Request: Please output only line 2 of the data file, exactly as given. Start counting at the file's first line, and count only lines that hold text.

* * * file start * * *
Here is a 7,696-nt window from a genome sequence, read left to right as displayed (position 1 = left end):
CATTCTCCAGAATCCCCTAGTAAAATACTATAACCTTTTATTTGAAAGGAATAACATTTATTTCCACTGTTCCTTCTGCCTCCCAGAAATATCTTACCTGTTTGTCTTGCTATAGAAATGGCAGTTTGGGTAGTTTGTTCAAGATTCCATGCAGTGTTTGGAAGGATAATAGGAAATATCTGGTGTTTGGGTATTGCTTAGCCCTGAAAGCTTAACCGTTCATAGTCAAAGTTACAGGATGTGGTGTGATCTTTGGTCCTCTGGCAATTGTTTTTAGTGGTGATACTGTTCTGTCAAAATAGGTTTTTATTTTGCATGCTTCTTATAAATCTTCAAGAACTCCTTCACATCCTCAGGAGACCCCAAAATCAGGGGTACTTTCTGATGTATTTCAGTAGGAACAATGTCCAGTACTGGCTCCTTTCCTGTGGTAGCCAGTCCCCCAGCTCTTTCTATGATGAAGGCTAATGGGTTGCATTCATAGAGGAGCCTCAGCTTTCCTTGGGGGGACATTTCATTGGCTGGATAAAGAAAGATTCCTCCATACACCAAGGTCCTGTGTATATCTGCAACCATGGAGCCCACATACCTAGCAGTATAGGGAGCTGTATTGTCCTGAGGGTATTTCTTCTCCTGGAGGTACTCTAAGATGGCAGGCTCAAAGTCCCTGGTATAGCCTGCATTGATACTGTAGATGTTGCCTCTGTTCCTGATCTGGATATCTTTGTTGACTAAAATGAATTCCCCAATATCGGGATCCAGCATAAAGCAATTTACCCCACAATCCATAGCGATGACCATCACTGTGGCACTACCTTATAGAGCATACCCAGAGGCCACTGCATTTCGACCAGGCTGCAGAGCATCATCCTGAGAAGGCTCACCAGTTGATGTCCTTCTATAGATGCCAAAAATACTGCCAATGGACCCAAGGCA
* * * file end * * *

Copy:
CATTCTCCAGAATCCCCTAGTAAAATACTATAACCTTTTATTTGAAAGGAATAACATTTATTTCCACTGTTCCTTCTGCCTCCCAGAAATATCTTACCTGTTTGTCTTGCTATAGAAATGGCAGTTTGGGTAGTTTGTTCAAGATTCCATGCAGTGTTTGGAAGGATAATAGGAAATATCTGGTGTTTGGGTATTGCTTAGCCCTGAAAGCTTAACCGTTCATAGTCAAAGTTACAGGATGTGGTGTGATCTTTGGTCCTCTGGCAATTGTTTTTAGTGGTGATACTGTTCTGTCAAAATAGGTTTTTATTTTGCATGCTTCTTATAAATCTTCAAGAACTCCTTCACATCCTCAGGAGACCCCAAAATCAGGGGTACTTTCTGATGTATTTCAGTAGGAACAATGTCCAGTACTGGCTCCTTTCCTGTGGTAGCCAGTCCCCCAGCTCTTTCTATGATGAAGGCTAATGGGTTGCATTCATAGAGGAGCCTCAGCTTTCCTTGGGGGGACATTTCATTGGCTGGATAAAGAAAGATTCCTCCATACACCAAGGTCCTGTGTATATCTGCAACCATGGAGCCCACATACCTAGCAGTATAGGGAGCTGTATTGTCCTGAGGGTATTTCTTCTCCTGGAGGTACTCTAAGATGGCAGGCTCAAAGTCCCTGGTATAGCCTGCATTGATACTGTAGATGTTGCCTCTGTTCCTGATCTGGATATCTTTGTTGACTAAAATGAATTCCCCAATATCGGGATCCAGCATAAAGCAATTTACCCCACAATCCATAGCGATGACCATCACTGTGGCACTACCTTATAGAGCATACCCAGAGGCCACTGCATTTCGACCAGGCTGCAGAGCATCATCCTGAGAAGGCTCACCAGTTGATGTCCTTCTATAGATGCCAAAAATACTGCCAATGGACCCAAGGCA